Itten practiced the Mazdaznan faith, a religious health movement based on a combination of Christianity and Zoroastrianism that emphasized vegetarianism, breathing exercises, and the cultivation of the body. Before starting each class, Itten would make his students perform gymnastic exercises to loosen them up and free their bodies as much as their minds for his teachings. Itten wanted his students to feel color in their bodies as much as see it through their eyes and experience it in their minds. His book, The Art of Color, contains many of his almost mystical ideas on color and still inspires students today. In works such as Die Begegnung (above, from 1916), Itten put his theories into practice, creating images remarkably similar to those of the Orphic artists Frantisek Kupka and Sonia and Robert Delaunay.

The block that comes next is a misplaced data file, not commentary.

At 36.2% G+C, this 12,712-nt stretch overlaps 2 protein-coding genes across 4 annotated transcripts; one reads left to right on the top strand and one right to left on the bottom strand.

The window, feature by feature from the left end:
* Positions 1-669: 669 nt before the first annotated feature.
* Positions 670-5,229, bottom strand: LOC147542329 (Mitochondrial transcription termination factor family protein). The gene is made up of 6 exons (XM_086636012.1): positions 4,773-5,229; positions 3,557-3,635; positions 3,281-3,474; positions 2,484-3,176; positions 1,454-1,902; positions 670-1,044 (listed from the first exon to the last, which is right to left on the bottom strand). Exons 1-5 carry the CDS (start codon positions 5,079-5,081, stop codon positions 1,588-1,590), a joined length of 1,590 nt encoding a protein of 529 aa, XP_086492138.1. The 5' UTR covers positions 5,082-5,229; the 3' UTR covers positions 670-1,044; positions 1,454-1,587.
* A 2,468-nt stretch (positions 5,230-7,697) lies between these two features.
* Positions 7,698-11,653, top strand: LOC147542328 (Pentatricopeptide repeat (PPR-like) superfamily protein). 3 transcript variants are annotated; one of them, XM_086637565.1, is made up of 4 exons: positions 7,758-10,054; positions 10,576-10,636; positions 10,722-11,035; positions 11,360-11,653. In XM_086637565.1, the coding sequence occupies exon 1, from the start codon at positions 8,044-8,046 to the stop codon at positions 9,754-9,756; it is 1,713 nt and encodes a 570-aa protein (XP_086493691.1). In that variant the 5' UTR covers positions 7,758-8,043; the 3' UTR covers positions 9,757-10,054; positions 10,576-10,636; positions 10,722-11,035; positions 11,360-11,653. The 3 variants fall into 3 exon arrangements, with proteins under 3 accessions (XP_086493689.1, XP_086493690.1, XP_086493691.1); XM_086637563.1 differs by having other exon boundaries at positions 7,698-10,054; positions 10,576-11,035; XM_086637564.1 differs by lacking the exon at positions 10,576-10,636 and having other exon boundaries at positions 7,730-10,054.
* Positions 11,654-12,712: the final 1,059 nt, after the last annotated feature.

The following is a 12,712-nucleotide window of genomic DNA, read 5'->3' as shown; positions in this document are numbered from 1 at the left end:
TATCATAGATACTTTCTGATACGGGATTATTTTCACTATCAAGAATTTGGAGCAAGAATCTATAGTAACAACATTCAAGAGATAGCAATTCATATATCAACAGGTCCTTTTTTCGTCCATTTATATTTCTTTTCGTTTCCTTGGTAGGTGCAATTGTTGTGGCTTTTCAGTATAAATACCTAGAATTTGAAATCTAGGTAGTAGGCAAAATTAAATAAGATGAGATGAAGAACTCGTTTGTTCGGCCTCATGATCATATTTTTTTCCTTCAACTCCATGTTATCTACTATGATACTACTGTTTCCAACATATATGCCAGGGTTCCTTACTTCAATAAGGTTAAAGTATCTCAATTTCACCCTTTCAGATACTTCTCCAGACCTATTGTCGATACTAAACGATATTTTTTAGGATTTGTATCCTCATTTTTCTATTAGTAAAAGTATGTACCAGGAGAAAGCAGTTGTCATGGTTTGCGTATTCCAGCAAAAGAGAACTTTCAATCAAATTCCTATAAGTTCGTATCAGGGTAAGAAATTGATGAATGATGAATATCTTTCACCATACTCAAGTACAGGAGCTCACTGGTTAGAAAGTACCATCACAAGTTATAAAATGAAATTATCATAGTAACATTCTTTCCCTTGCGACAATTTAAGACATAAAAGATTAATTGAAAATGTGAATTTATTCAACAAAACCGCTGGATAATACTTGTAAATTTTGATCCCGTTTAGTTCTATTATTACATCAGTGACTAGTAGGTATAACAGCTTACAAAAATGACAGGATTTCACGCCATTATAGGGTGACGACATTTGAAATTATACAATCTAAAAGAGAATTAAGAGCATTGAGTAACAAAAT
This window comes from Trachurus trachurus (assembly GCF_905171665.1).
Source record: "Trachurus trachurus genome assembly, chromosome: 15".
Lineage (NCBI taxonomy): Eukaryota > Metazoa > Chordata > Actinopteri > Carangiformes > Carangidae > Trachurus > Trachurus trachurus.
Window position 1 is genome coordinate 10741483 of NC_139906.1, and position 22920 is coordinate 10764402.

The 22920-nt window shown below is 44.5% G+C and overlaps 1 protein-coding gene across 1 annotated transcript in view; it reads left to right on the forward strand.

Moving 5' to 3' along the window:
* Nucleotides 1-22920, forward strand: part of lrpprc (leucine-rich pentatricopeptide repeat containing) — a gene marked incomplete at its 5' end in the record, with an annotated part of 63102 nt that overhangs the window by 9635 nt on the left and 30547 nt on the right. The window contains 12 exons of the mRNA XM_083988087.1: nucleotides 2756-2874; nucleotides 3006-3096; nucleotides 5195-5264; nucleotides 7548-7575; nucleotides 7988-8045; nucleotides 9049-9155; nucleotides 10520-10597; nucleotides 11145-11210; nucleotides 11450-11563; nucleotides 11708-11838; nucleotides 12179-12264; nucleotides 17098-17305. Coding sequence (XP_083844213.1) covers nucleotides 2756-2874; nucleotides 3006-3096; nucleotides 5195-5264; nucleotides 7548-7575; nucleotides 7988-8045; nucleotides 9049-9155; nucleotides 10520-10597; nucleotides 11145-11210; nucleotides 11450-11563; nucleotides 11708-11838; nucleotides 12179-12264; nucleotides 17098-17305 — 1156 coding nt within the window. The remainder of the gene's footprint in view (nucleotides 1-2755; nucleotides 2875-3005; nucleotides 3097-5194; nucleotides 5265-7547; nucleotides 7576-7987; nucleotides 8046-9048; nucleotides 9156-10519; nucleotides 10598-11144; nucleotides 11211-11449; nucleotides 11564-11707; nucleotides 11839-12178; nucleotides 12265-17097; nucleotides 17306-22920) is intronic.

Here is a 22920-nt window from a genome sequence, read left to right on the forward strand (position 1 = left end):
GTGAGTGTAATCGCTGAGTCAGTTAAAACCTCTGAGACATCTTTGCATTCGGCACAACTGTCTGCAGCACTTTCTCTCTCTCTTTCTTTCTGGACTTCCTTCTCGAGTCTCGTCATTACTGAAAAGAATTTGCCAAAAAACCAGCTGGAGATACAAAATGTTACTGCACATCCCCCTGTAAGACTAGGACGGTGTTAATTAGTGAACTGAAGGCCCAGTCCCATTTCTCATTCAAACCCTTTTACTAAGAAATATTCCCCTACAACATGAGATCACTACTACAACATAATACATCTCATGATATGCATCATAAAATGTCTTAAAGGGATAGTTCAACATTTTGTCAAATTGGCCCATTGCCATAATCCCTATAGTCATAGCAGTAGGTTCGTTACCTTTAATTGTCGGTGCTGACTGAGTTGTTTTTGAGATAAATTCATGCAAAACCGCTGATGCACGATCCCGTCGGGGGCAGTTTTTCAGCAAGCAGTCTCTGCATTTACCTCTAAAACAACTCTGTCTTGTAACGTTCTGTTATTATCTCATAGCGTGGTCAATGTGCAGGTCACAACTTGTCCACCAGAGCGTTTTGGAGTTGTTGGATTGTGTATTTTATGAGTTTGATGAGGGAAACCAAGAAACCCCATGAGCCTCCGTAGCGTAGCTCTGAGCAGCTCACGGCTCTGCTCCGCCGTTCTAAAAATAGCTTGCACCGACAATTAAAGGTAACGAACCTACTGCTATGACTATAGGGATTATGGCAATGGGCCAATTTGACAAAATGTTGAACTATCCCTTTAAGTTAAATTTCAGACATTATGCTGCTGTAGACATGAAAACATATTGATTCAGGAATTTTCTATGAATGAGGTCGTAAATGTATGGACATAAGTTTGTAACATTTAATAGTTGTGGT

Today, Itten is a forgotten figure, known only as a color theorist to intrigued specialists or as one of the many colorful characters who passed through the doors of the Bauhaus during its heyday. Space Composition I (above, from 1944) shows both Itten’s strengths and his weaknesses. In Space Composition I we see Itten composing an intricate web of color contrasts and dissonances, choosing each color with the surrounding colors in mind, maximizing each piece for maximum effect. Itten plays games with color like a chessmaster, thinking many moves ahead and seeing the whole board in a way that others simply can’t. I’ve tried to untangle for myself Itten’s color theories, but he is light years beyond me, which may be his weakness. Tied to such powerful ideas about the use of color, many of Itten’s works look like school exercises—elaborate color wheels rather than organic works of art. I just can’t feel the color in his works the way he hoped one would, which is probably more my weakness than his.